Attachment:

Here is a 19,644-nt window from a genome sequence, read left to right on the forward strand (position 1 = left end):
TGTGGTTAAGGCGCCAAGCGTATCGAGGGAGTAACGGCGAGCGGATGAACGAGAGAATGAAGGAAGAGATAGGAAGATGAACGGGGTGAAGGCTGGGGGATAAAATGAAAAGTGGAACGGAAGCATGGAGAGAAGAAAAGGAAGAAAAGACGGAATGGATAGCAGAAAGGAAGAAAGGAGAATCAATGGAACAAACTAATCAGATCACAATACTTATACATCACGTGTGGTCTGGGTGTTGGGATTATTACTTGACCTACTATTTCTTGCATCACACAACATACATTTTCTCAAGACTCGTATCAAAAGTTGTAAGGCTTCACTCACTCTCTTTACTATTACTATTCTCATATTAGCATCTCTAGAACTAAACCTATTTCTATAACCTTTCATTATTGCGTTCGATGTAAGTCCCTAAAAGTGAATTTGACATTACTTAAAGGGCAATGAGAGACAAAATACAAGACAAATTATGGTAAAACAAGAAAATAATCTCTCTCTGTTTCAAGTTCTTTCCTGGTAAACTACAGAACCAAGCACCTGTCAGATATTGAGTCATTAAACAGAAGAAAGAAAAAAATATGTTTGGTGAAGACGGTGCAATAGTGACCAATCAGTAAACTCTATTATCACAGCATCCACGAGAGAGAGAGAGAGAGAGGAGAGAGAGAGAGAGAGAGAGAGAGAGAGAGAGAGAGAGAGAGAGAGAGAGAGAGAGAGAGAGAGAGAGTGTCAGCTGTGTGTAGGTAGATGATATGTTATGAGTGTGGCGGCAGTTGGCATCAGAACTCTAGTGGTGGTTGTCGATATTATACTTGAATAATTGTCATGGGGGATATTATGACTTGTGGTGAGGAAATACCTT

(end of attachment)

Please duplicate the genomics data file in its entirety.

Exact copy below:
Here is a 19,644-nt window from a genome sequence, read left to right on the forward strand (position 1 = left end):
TGTGGTTAAGGCGCCAAGCGTATCGAGGGAGTAACGGCGAGCGGATGAACGAGAGAATGAAGGAAGAGATAGGAAGATGAACGGGGTGAAGGCTGGGGGATAAAATGAAAAGTGGAACGGAAGCATGGAGAGAAGAAAAGGAAGAAAAGACGGAATGGATAGCAGAAAGGAAGAAAGGAGAATCAATGGAACAAACTAATCAGATCACAATACTTATACATCACGTGTGGTCTGGGTGTTGGGATTATTACTTGACCTACTATTTCTTGCATCACACAACATACATTTTCTCAAGACTCGTATCAAAAGTTGTAAGGCTTCACTCACTCTCTTTACTATTACTATTCTCATATTAGCATCTCTAGAACTAAACCTATTTCTATAACCTTTCATTATTGCGTTCGATGTAAGTCCCTAAAAGTGAATTTGACATTACTTAAAGGGCAATGAGAGACAAAATACAAGACAAATTATGGTAAAACAAGAAAATAATCTCTCTCTGTTTCAAGTTCTTTCCTGGTAAACTACAGAACCAAGCACCTGTCAGATATTGAGTCATTAAACAGAAGAAAGAAAAAAATATGTTTGGTGAAGACGGTGCAATAGTGACCAATCAGTAAACTCTATTATCACAGCATCCACGAGAGAGAGAGAGAGAGAGGAGAGAGAGAGAGAGAGAGAGAGAGAGAGAGAGAGAGAGAGAGAGAGAGAGAGAGAGAGAGAGAGAGAGTGTCAGCTGTGTGTAGGTAGATGATATGTTATGAGTGTGGCGGCAGTTGGCATCAGAACTCTAGTGGTGGTTGTCGATATTATACTTGAATAATTGTCATGGGGGATATTATGACTTGTGGTGAGGAAATACCTT